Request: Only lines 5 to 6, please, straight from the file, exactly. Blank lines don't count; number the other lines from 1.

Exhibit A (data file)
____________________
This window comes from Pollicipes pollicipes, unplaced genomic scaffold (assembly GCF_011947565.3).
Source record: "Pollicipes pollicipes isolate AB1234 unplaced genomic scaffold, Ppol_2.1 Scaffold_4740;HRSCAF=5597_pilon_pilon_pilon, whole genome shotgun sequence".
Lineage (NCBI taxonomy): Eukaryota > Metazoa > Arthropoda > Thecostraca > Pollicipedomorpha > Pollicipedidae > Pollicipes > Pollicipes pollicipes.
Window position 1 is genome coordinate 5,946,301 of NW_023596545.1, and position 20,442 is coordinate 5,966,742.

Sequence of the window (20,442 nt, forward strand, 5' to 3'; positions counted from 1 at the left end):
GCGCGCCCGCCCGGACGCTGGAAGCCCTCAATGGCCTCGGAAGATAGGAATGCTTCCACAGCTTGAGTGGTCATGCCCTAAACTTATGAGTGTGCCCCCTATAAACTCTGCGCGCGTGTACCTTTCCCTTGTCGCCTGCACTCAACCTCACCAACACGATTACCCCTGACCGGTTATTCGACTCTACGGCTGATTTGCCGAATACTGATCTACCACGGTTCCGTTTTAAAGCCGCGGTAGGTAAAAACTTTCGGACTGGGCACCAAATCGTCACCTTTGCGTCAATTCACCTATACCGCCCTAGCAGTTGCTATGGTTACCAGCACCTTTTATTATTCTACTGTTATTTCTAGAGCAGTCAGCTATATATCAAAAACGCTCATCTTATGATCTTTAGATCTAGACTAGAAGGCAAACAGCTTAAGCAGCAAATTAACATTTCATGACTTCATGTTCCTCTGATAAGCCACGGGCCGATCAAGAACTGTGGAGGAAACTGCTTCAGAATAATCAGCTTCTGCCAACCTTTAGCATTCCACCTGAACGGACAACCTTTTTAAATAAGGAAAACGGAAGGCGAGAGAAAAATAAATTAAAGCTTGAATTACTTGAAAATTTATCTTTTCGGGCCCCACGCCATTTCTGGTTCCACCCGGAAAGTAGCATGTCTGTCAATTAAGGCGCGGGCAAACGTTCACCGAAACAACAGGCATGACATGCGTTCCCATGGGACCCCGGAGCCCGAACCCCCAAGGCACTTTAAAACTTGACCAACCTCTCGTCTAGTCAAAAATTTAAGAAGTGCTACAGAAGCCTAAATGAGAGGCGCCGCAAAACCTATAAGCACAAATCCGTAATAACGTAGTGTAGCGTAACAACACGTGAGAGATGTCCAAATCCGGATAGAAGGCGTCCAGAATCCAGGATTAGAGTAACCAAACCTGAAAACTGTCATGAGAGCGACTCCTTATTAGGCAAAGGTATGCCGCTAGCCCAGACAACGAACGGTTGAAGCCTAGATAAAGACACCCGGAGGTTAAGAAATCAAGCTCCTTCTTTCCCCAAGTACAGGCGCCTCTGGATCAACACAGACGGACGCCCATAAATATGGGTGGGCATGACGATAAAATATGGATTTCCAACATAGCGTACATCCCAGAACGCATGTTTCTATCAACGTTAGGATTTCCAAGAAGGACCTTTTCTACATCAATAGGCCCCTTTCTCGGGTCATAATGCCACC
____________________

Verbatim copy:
Sequence of the window (20,442 nt, forward strand, 5' to 3'; positions counted from 1 at the left end):
GCGCGCCCGCCCGGACGCTGGAAGCCCTCAATGGCCTCGGAAGATAGGAATGCTTCCACAGCTTGAGTGGTCATGCCCTAAACTTATGAGTGTGCCCCCTATAAACTCTGCGCGCGTGTACCTTTCCCTTGTCGCCTGCACTCAACCTCACCAACACGATTACCCCTGACCGGTTATTCGACTCTACGGCTGATTTGCCGAATACTGATCTACCACGGTTCCGTTTTAAAGCCGCGGTAGGTAAAAACTTTCGGACTGGGCACCAAATCGTCACCTTTGCGTCAATTCACCTATACCGCCCTAGCAGTTGCTATGGTTACCAGCACCTTTTATTATTCTACTGTTATTTCTAGAGCAGTCAGCTATATATCAAAAACGCTCATCTTATGATCTTTAGATCTAGACTAGAAGGCAAACAGCTTAAGCAGCAAATTAACATTTCATGACTTCATGTTCCTCTGATAAGCCACGGGCCGATCAAGAACTGTGGAGGAAACTGCTTCAGAATAATCAGCTTCTGCCAACCTTTAGCATTCCACCTGAACGGACAACCTTTTTAAATAAGGAAAACGGAAGGCGAGAGAAAAATAAATTAAAGCTTGAATTACTTGAAAATTTATCTTTTCGGGCCCCACGCCATTTCTGGTTCCACCCGGAAAGTAGCATGTCTGTCAATTAAGGCGCGGGCAAACGTTCACCGAAACAACAGGCATGACATGCGTTCCCATGGGACCCCGGAGCCCGAACCCCCAAGGCACTTTAAAACTTGACCAACCTCTCGTCTAGTCAAAAATTTAAGAAGTGCTACAGAAGCCTAAATGAGAGGCGCCGCAAAACCTATAAGCACAAATCCGTAATAACGTAGTGTAGCGTAACAACACGTGAGAGATGTCCAAATCCGGATAGAAGGCGTCCAGAATCCAGGATTAGAGTAACCAAACCTGAAAACTGTCATGAGAGCGACTCCTTATTAGGCAAAGGTATGCCGCTAGCCCAGACAACGAACGGTTGAAGCCTAGATAAAGACACCCGGAGGTTAAGAAATCAAGCTCCTTCTTTCCCCAAGTACAGGCGCCTCTGGATCAACACAGACGGACGCCCATAAATATGGGTGGGCATGACGATAAAATATGGATTTCCAACATAGCGTACATCCCAGAACGCATGTTTCTATCAACGTTAGGATTTCCAAGAAGGACCTTTTCTACATCAATAGGCCCCTTTCTCGGGTCATAATGCCACC